When you are fighting cancer, being able to control pain empowers you to persevere through a scary and often debilitating illness. Working in tandem with your oncologist and primary physician, Center for Pain Management is on your side, giving you much needed quality of life throughout the ordeal.
We are here to make you stronger, because effective pain management relieves depression, improves sleep, and helps your immune system fight cancer better.
The body is loaded with pain receptors. When cancer – and especially chemotherapy – pressures the nerve, it in turn pressures the organs, which stimulates that pain receptor, which enacts a chemical reaction that sends information about that pain through the nerve ending, to the spinal cord, through the lateral spinal spinothalamic tract, and finally to the brain. The brain processes this information and sends it back. That’s why you feel pain.
Your oncologist will work towards helping decrease the cancer cells by treating the disease. In the course of treatment, however, pain management is oversimplified and often problematic. It may consist of an oral medication, morphine, or other narcotic medications. Other times, medication may be administered intravenously.
There is, however, a world of difference between pain managed by an oncologist and pain managed by an interventional pain specialist.
As interventional pain specialists, we consider the fact that if we can get the medicine to the right place or block the nerve where it is affected, it results in minute amounts of medicine given exactly where we need it. that is what we are all about.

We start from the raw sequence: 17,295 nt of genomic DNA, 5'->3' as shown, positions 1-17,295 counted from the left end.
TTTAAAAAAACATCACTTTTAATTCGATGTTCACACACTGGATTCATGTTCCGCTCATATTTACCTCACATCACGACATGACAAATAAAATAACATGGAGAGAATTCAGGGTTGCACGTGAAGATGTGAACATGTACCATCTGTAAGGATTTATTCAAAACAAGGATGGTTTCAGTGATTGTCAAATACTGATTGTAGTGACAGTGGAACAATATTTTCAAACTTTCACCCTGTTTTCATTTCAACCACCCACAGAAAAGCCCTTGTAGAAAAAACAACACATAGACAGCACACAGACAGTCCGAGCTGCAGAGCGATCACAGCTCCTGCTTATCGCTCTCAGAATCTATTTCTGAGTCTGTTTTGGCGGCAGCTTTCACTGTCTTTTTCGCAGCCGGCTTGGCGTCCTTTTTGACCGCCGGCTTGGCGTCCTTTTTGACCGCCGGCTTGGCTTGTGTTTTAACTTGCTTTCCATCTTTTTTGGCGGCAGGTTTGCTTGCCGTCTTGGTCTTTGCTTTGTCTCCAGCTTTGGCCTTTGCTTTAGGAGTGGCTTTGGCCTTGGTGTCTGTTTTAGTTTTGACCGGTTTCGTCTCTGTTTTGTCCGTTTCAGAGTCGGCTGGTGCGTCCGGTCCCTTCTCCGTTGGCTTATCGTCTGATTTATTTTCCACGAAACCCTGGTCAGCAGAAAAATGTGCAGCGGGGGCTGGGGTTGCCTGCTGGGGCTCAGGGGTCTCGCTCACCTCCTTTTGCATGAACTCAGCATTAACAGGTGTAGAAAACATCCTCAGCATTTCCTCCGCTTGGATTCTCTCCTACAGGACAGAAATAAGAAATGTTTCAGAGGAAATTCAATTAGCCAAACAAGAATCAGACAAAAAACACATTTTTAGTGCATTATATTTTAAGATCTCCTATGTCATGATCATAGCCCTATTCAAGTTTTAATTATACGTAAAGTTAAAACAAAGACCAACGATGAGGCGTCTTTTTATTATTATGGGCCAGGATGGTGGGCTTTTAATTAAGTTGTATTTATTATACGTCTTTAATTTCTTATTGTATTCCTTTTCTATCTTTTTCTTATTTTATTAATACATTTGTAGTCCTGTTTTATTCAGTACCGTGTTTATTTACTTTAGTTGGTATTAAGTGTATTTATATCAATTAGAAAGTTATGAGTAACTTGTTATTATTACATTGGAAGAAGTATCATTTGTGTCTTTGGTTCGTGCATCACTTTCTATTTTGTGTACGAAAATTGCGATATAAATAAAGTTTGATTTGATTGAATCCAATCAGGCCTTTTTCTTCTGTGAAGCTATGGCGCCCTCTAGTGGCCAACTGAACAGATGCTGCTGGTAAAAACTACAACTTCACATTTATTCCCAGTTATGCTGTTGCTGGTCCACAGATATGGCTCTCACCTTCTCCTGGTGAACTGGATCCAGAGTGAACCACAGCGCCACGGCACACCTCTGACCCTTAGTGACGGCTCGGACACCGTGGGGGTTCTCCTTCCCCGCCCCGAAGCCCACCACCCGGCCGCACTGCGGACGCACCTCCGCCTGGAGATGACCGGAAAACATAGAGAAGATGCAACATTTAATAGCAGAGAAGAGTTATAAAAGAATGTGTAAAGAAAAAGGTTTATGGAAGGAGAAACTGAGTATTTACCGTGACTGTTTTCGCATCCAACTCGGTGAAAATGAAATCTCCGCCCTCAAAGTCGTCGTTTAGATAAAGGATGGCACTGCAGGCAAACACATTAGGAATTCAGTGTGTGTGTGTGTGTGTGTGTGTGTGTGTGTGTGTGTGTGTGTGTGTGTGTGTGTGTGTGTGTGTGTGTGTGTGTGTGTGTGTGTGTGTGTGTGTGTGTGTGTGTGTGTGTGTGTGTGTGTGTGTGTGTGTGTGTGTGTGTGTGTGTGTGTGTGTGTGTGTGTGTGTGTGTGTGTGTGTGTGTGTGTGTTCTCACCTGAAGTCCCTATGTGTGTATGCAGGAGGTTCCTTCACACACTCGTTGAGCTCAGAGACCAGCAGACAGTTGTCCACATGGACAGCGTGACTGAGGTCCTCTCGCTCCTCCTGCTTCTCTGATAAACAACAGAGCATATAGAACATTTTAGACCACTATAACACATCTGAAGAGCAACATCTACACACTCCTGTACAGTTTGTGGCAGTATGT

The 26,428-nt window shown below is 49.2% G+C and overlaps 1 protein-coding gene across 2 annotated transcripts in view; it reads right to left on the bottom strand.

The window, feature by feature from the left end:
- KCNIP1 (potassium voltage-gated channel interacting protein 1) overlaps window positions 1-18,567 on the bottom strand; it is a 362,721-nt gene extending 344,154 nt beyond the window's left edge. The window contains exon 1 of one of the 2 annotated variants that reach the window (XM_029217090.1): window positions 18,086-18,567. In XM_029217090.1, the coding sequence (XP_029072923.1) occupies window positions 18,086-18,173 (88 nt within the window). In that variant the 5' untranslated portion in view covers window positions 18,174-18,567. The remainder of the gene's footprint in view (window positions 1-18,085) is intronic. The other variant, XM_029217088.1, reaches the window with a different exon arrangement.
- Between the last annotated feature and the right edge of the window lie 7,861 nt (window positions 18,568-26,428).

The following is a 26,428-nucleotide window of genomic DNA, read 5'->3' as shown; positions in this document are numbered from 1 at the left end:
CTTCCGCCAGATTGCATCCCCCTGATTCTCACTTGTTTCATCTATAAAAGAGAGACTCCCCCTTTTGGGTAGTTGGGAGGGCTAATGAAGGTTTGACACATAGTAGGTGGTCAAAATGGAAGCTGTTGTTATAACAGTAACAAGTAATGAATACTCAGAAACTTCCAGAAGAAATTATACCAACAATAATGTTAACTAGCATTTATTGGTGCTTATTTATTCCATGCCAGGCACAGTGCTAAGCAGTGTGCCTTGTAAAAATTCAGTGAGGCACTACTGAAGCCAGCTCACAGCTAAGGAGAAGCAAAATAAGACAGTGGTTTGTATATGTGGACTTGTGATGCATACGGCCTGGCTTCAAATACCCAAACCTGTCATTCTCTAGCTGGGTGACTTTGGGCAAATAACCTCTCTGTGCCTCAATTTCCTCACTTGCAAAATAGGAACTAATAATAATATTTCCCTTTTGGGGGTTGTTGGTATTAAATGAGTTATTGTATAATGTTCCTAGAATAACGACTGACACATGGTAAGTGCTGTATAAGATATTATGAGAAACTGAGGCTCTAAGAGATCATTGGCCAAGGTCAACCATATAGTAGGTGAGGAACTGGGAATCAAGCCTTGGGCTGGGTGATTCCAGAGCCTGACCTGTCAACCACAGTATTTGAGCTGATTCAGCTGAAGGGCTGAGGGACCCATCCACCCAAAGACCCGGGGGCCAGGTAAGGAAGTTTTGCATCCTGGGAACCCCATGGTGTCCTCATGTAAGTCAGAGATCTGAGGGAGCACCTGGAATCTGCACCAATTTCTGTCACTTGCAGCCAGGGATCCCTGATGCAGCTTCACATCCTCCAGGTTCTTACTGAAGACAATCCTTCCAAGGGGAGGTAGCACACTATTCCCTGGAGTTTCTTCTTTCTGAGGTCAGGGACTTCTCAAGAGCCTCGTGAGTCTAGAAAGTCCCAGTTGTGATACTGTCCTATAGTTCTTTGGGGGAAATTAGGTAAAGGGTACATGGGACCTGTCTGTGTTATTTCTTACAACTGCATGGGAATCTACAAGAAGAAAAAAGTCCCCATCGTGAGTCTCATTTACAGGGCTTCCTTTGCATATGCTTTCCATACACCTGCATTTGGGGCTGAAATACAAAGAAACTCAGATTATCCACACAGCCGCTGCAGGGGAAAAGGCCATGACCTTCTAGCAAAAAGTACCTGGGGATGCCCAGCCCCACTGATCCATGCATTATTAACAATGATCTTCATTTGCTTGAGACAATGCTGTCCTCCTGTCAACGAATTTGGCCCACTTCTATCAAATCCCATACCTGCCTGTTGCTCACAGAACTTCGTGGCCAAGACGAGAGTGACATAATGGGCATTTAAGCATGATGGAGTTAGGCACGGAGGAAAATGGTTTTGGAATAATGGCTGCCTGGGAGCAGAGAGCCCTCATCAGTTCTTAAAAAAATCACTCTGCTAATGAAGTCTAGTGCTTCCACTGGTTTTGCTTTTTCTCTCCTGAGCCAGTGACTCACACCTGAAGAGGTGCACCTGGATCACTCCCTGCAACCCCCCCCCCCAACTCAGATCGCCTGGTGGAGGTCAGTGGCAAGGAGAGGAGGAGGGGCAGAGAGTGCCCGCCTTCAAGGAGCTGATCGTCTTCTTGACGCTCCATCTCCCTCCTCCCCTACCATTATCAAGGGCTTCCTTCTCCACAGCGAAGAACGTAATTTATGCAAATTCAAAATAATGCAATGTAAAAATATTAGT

When pain medication is given orally or through an IV, it goes through directly to the digestive system, then travels through the blood and various other places on its way to the brain. this results in more side effects, including nausea, headache, dizziness, or drowsiness. But when you put medicine in the correct places, such as directly into the spinal canal, the effect may be 300 times greater and may include smaller doses.
What kind of pain is typically associated with cancer? Well, that depends on where the cancer is. Breast cancer patients who have undergone a mastectomy and chemo or radiation therapy will find those procedures affect the nerve most likely in the chest wall area, with pain radiating to the arm. Sometimes, if the cancer metastasizes in the bones or spinal canal, then it can affect the spinal cord area and the nerve root. Every patient is different, and we treat them according to their specific physical symptoms and corresponding physical exam.
Our job means working with your oncologist and primary physician in order to address problems with chronic pain or cancer pain and to ensure that we examine those areas to see where the pain is coming from, be it the nerve or other somatic fibers, and then treat that accordingly.
We can block the nerve exactly where the cancer is affecting, and we can put morphine directly into the spinal canal area and see how effective it is. Ultimately, it can mean a lot less medication, while concurrently improving pain control. Quality of life improves, and patients can do a lot more activities while managing a potentially life altering disease.